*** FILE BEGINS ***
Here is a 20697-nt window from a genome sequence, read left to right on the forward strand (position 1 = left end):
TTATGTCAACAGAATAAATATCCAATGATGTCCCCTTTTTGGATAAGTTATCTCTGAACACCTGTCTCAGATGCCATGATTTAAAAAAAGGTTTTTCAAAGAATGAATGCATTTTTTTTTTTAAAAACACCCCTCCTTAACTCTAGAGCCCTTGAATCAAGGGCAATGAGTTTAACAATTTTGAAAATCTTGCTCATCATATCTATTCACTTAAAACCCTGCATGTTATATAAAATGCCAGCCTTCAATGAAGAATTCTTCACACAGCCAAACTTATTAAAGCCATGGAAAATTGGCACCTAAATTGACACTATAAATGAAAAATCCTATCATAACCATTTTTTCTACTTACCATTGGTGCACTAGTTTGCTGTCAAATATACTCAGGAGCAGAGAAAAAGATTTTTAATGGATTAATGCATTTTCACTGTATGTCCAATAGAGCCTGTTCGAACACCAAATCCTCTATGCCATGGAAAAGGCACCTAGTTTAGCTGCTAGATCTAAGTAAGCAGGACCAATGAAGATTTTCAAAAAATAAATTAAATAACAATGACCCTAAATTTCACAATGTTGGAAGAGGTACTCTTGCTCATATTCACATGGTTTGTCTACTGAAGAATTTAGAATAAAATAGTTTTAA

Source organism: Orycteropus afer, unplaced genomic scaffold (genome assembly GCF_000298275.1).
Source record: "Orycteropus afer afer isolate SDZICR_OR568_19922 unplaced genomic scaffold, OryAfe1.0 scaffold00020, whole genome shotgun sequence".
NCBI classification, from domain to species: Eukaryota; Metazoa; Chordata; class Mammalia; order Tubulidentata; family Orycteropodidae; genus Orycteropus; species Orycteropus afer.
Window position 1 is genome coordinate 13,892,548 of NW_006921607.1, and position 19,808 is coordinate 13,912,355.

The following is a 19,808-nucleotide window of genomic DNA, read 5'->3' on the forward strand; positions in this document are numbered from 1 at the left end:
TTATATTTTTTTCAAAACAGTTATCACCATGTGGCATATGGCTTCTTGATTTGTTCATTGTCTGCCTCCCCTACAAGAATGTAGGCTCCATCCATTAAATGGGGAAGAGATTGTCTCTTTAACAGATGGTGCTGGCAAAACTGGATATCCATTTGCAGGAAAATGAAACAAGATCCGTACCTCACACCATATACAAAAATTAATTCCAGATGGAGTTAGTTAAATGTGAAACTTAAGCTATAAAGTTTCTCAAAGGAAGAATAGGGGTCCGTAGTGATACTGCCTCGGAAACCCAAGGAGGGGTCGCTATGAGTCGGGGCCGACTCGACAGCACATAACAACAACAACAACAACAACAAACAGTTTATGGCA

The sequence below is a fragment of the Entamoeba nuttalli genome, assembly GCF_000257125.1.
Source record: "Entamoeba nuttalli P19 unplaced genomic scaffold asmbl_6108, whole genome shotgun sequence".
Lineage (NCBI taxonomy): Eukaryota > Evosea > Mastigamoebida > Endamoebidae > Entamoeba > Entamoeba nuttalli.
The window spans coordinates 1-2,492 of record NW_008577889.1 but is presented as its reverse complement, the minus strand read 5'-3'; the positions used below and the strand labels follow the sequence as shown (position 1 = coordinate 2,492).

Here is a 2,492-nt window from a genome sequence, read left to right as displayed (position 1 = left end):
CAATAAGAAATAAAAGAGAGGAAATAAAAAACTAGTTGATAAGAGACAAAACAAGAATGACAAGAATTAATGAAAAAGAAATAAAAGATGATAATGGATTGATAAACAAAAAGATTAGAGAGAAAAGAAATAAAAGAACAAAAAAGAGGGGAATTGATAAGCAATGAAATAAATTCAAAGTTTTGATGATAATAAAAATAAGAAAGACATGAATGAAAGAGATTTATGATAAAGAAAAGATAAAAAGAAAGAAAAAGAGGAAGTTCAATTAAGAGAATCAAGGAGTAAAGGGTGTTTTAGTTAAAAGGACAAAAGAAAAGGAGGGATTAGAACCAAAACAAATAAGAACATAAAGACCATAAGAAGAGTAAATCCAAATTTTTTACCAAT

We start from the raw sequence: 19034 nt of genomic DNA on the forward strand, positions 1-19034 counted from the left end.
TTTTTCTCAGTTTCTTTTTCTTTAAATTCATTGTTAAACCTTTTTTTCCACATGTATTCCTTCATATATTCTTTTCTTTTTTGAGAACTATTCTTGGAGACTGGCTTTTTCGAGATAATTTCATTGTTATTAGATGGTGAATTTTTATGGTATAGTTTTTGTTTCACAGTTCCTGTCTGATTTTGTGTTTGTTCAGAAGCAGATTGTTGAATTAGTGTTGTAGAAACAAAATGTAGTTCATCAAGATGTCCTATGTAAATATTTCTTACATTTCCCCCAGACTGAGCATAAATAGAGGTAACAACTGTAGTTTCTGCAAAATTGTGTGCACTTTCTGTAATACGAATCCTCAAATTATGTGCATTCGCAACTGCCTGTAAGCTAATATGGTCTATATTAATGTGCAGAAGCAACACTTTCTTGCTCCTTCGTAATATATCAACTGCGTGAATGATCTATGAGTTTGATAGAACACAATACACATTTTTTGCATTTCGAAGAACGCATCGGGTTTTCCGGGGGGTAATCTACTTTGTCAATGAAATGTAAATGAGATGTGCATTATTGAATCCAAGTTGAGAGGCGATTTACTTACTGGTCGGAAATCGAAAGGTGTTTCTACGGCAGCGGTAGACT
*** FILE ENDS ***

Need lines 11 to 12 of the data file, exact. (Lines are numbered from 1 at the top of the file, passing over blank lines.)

Lineage (NCBI taxonomy): Eukaryota > Evosea > Mastigamoebida > Endamoebidae > Entamoeba > Entamoeba nuttalli.
The window spans coordinates 1-2,492 of record NW_008577889.1 but is presented as its reverse complement, the minus strand read 5'-3'; the positions used below and the strand labels follow the sequence as shown (position 1 = coordinate 2,492).